Kidney Diet Tips

Food Facts Friday: Cauliflower

Perhaps best known as the broccoli look-alike on raw vegetable platters, cauliflower is a more versatile vegetable than you may think. Because of its neutral color and mild flavor, this cruciferous vegetable is used in recipes including sauce, riced cauliflower, mock mashed potatoes or simply cooked as a side dish. Additionally, cauliflower boasts various health benefits. Keep reading to learn about this nutrition power-house and ideas for incorporating it into your diet.

Health Benefits of Cauliflower

Cauliflower provides the following health benefits (1):

Immune support: Cauliflower is high in vitamin C, which can help to support immune health and wound healing.

Blood clotting and bone health: Along with vitamin C, cauliflower is also high in vitamin K, which aids in blood clotting and building healthy bones.

Healthy blood cells: In addition to iron, your body needs folate and vitamin B6 to produce red blood cells. Cauliflower is a good source of both of these B vitamins.

Fiber: Fiber helps promote bowel regularity and blood sugar control, but eating enough fiber on a kidney diet can be challenging due to potassium and phosphorus restrictions. Daily fiber recommendations are 21 to 24 grams per day for women and 30 to 38 grams per day for men (2). With 3 g of fiber per 1 cup serving, cauliflower is a great option to add fiber to a renal diet since it is low in both potassium and phosphorus.

Antioxidants: Along with other cruciferous vegetables such as broccoli and Brussels sprouts, cauliflower contains multiple antioxidants: glucosinolates, isothiocyanates, carotenoids and flavonoids. These help reduce inflammation and have been shown to reduce the risk of multiple cancers.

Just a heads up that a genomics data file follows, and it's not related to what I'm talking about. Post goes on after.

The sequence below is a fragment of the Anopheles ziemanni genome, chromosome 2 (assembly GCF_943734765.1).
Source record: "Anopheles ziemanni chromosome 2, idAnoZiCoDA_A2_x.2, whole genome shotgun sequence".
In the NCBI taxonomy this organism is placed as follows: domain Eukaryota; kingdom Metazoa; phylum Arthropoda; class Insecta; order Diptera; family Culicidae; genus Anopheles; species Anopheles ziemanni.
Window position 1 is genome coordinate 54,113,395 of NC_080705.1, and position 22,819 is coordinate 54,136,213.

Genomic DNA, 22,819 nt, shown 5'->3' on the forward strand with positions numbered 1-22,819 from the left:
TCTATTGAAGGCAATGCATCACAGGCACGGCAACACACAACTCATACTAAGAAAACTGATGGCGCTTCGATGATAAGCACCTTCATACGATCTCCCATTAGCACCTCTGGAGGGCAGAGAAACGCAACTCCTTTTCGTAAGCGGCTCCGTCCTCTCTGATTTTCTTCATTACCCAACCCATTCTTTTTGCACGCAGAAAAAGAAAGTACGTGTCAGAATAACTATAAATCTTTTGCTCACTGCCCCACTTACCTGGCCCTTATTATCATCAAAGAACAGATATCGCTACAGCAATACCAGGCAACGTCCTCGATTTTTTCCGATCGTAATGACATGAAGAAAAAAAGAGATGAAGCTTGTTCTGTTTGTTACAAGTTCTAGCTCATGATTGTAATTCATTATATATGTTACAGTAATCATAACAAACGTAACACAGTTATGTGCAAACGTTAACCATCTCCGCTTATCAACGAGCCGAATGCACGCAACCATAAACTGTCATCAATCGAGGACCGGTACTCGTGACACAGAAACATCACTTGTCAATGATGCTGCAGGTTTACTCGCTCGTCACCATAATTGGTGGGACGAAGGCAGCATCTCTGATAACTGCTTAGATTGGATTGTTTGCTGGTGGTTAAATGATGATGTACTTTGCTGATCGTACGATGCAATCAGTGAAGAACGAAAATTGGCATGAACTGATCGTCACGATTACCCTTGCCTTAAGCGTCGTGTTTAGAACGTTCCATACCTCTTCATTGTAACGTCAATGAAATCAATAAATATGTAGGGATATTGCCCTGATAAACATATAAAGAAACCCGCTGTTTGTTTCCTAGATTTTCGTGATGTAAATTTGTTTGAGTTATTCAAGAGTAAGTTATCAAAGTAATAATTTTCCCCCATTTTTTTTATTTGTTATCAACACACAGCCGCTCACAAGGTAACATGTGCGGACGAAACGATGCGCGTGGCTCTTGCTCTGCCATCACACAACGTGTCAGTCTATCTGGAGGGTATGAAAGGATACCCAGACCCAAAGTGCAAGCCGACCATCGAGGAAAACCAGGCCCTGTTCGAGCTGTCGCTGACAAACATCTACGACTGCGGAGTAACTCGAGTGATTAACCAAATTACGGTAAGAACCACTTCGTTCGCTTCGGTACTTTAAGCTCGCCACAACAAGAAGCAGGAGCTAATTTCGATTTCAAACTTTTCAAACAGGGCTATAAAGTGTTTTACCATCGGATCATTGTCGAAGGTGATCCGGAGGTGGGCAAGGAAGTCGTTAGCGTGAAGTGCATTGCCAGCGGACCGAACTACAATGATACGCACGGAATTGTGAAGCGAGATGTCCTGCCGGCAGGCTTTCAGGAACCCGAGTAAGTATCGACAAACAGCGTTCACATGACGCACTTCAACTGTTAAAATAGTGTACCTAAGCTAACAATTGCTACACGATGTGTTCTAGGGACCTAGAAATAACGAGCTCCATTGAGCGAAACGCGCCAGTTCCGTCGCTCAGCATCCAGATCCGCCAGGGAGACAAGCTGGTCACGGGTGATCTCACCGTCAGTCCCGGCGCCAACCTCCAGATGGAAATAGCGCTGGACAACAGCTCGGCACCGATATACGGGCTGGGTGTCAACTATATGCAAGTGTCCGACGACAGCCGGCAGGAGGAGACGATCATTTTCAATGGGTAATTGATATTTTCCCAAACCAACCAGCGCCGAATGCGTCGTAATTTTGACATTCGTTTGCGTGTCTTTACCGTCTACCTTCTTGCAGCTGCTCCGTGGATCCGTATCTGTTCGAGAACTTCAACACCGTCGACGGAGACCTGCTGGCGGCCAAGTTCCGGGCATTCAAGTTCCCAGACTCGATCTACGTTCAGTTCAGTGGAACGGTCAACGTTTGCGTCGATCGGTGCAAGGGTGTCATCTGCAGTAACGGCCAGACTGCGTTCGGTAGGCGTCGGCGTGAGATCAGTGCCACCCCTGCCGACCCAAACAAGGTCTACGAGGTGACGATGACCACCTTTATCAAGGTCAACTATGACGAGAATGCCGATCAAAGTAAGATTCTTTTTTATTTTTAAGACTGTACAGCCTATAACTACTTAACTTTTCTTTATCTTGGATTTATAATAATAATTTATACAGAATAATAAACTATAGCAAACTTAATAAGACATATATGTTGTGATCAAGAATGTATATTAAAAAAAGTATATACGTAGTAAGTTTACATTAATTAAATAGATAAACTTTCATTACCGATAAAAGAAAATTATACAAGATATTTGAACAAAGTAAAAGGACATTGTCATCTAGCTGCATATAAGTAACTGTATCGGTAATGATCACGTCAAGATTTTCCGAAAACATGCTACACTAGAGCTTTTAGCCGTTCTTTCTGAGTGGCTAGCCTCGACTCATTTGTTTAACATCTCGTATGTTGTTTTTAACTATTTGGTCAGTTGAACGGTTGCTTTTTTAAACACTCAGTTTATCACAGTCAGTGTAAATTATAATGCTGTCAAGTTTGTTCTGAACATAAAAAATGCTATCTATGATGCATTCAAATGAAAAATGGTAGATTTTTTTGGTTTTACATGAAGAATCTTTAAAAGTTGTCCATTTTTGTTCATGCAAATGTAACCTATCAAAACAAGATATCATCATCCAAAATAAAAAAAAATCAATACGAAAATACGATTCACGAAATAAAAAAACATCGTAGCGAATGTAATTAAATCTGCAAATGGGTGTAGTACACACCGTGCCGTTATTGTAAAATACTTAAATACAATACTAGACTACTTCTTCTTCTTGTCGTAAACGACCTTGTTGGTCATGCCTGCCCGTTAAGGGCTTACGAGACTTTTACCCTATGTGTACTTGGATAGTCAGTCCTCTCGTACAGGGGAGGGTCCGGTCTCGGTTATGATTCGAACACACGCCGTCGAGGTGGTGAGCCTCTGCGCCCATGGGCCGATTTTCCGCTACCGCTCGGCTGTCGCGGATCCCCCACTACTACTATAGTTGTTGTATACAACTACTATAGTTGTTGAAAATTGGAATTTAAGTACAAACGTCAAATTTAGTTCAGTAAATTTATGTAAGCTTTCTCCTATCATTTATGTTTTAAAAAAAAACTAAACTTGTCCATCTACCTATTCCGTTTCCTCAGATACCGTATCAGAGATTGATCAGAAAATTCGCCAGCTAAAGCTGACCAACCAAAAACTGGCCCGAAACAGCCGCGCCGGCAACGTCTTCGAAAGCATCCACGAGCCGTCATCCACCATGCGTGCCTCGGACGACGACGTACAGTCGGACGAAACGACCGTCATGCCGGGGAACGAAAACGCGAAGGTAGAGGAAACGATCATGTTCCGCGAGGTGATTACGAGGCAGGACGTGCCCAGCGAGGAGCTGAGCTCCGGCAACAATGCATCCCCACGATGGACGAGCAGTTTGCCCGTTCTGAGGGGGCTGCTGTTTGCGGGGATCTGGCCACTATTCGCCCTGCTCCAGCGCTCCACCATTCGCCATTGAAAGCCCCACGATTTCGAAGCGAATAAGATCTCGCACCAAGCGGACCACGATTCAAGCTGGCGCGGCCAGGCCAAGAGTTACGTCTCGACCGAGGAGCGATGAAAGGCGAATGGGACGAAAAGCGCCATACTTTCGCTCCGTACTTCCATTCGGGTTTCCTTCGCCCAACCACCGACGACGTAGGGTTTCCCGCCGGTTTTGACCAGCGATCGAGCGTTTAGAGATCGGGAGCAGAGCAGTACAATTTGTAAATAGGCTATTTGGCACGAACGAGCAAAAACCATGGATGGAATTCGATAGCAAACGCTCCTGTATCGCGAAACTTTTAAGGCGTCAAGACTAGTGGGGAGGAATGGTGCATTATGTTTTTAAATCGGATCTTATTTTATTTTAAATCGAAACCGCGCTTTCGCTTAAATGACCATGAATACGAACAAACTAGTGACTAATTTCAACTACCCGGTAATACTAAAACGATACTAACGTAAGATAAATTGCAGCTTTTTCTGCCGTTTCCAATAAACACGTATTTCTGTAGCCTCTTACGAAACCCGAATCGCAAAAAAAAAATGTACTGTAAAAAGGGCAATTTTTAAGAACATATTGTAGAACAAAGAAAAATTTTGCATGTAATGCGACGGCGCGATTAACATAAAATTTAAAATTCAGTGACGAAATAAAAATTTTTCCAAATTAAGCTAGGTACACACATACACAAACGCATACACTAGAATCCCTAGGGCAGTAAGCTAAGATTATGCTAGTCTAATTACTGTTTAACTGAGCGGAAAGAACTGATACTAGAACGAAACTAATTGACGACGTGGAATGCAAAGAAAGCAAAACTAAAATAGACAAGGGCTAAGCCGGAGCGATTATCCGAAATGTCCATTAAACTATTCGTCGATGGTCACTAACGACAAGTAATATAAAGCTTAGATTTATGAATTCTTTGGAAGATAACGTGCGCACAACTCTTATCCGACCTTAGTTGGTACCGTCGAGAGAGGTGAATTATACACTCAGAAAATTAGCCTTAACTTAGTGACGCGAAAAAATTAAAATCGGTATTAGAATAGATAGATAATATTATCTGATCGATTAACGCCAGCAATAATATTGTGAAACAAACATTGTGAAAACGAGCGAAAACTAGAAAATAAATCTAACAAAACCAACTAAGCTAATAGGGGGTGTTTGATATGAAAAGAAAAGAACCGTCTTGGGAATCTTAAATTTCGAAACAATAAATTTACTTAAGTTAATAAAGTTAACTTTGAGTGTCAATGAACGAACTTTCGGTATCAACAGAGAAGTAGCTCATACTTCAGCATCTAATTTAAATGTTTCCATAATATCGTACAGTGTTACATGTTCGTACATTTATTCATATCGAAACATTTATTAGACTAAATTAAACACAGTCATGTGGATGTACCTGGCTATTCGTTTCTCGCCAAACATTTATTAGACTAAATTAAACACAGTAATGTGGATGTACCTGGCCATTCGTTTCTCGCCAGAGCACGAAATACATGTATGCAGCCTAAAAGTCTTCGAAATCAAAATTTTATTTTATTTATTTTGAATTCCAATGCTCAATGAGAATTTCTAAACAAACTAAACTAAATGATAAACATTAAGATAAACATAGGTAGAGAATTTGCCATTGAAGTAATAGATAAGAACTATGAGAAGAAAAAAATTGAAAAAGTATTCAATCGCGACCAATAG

Low in potassium and phosphorus: A half-cup serving of cauliflower contains 164 mg potassium and 24 mg phosphorus, making it a good vegetable option if you are limiting these nutrients (3).

Purchase Options

You can buy raw cauliflower in the produce section as a full head or florets. Your grocery store may also offer fresh riced cauliflower.

Frozen cauliflower provides the same nutrition as fresh and has a longer shelf life. Microwavable bags of frozen cauliflower can be a quick side dish or used in various cooked recipes.

If you are considering trying frozen cauliflower products such as mashed cauliflower, cauliflower pizza crust, cauliflower gnocchi, etc., be sure to check the food label for potassium content and phosphorus additives before purchasing.

Cauliflower Serving Ideas

In addition to eating it raw, you can cook cauliflower and use it in various recipes. Check out the recipe ideas below from

Fresh: Dip fresh cauliflower florets in this Easy Salt-Free Seasoning Dip or Lemon Pepper Hummus, or add to a salad for extra crunch.

Roasted: Toss cauliflower in butter or oil, vinegar, and spices or herbs, and roast for a crispy side dish such as this Roasted Cauliflower with Rosemary.

Steamed or boiled: This cooking method will lend a softer texture. Add herbs, spices and butter or oil for flavor. If you like garlic, try Cauliflower with Garlic Sauce, or if you prefer a cheesier side dish, try this Creamy Cauliflower or Baked Cauliflower and Broccoli Mac and Cheese.

Sauté: Sautéed cauliflower can stand alone as a side dish or be incorporated into a stir-fry or this Pasta with Cauliflower.

Riced: Throw cauliflower in a food processor or use a grater to create Cauliflower Rice. You can also sauté it and use it as a side dish. However, keep in mind that it is not a replacement for rice since it doesn’t have the same carbohydrate content or flavor. Rather, cauliflower rice is another way to enjoy this vegetable.

Puréed or mashed: Steam or boil cauliflower and purée with a blender to make a Creamy Cauliflower Sauce or Almost Mashed Potatoes.

No matter how you decide to prepare your cauliflower, this vegetable is a delicious way to add more nutrition to your diet.



Additional Kidney Diet Resources

Visit and explore these diet and nutrition resources:

This article is for informational purposes only and is not a substitute for medical advice or treatment. Consult your physician and dietitian regarding your specific diagnosis, treatment, diet and health questions.

Talia Follador, RDN, LDN

Talia Follador, RDN, LDN

Talia Follador, RDN, LDN has been a dietitian for three years and has worked in retail, long-term care, eating disorders and behavioral health, and now dialysis. She is a Philadelphia-based dietitian who loves to try new restaurants and foods, watch baseball, tap dance, and bake. Talia aims to dispel nutrition misinformation and provide nutrition education that is realistic, compassionate, and guilt-free.